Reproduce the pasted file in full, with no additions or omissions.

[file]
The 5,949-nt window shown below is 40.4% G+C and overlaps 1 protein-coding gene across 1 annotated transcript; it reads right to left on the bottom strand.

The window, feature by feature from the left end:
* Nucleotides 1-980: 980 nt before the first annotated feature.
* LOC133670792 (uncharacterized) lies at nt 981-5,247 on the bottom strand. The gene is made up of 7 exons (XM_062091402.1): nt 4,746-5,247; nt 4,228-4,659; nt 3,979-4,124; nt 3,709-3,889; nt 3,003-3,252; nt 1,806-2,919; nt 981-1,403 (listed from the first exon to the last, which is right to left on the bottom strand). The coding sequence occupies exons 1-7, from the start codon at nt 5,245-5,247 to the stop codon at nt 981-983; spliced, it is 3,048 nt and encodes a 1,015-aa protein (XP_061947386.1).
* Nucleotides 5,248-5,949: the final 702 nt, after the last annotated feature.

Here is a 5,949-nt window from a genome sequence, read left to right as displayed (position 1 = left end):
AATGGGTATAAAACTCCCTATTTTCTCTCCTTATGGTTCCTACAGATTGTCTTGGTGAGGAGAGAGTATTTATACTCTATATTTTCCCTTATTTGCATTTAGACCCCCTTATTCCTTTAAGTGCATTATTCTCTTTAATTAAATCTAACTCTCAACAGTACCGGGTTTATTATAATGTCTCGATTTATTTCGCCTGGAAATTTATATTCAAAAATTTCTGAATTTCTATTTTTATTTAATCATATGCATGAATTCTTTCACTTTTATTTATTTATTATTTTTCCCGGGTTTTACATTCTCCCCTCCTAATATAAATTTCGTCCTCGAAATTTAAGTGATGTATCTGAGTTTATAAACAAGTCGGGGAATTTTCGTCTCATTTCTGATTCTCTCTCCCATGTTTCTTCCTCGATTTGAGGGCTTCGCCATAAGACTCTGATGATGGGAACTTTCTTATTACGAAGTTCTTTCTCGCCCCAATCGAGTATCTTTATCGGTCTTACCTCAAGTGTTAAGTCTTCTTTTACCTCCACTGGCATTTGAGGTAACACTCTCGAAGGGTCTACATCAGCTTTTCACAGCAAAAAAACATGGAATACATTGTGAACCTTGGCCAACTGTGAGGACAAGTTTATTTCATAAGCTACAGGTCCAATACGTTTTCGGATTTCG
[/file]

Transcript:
The 5,949-nt window shown below is 40.4% G+C and overlaps 1 protein-coding gene across 1 annotated transcript; it reads right to left on the bottom strand.

The window, feature by feature from the left end:
* Nucleotides 1-980: 980 nt before the first annotated feature.
* LOC133670792 (uncharacterized) lies at nt 981-5,247 on the bottom strand. The gene is made up of 7 exons (XM_062091402.1): nt 4,746-5,247; nt 4,228-4,659; nt 3,979-4,124; nt 3,709-3,889; nt 3,003-3,252; nt 1,806-2,919; nt 981-1,403 (listed from the first exon to the last, which is right to left on the bottom strand). The coding sequence occupies exons 1-7, from the start codon at nt 5,245-5,247 to the stop codon at nt 981-983; spliced, it is 3,048 nt and encodes a 1,015-aa protein (XP_061947386.1).
* Nucleotides 5,248-5,949: the final 702 nt, after the last annotated feature.

Here is a 5,949-nt window from a genome sequence, read left to right as displayed (position 1 = left end):
AATGGGTATAAAACTCCCTATTTTCTCTCCTTATGGTTCCTACAGATTGTCTTGGTGAGGAGAGAGTATTTATACTCTATATTTTCCCTTATTTGCATTTAGACCCCCTTATTCCTTTAAGTGCATTATTCTCTTTAATTAAATCTAACTCTCAACAGTACCGGGTTTATTATAATGTCTCGATTTATTTCGCCTGGAAATTTATATTCAAAAATTTCTGAATTTCTATTTTTATTTAATCATATGCATGAATTCTTTCACTTTTATTTATTTATTATTTTTCCCGGGTTTTACATTCTCCCCTCCTAATATAAATTTCGTCCTCGAAATTTAAGTGATGTATCTGAGTTTATAAACAAGTCGGGGAATTTTCGTCTCATTTCTGATTCTCTCTCCCATGTTTCTTCCTCGATTTGAGGGCTTCGCCATAAGACTCTGATGATGGGAACTTTCTTATTACGAAGTTCTTTCTCGCCCCAATCGAGTATCTTTATCGGTCTTACCTCAAGTGTTAAGTCTTCTTTTACCTCCACTGGCATTTGAGGTAACACTCTCGAAGGGTCTACATCAGCTTTTCACAGCAAAAAAACATGGAATACATTGTGAACCTTGGCCAACTGTGAGGACAAGTTTATTTCATAAGCTACAGGTCCAATACGTTTTCGGATTTCG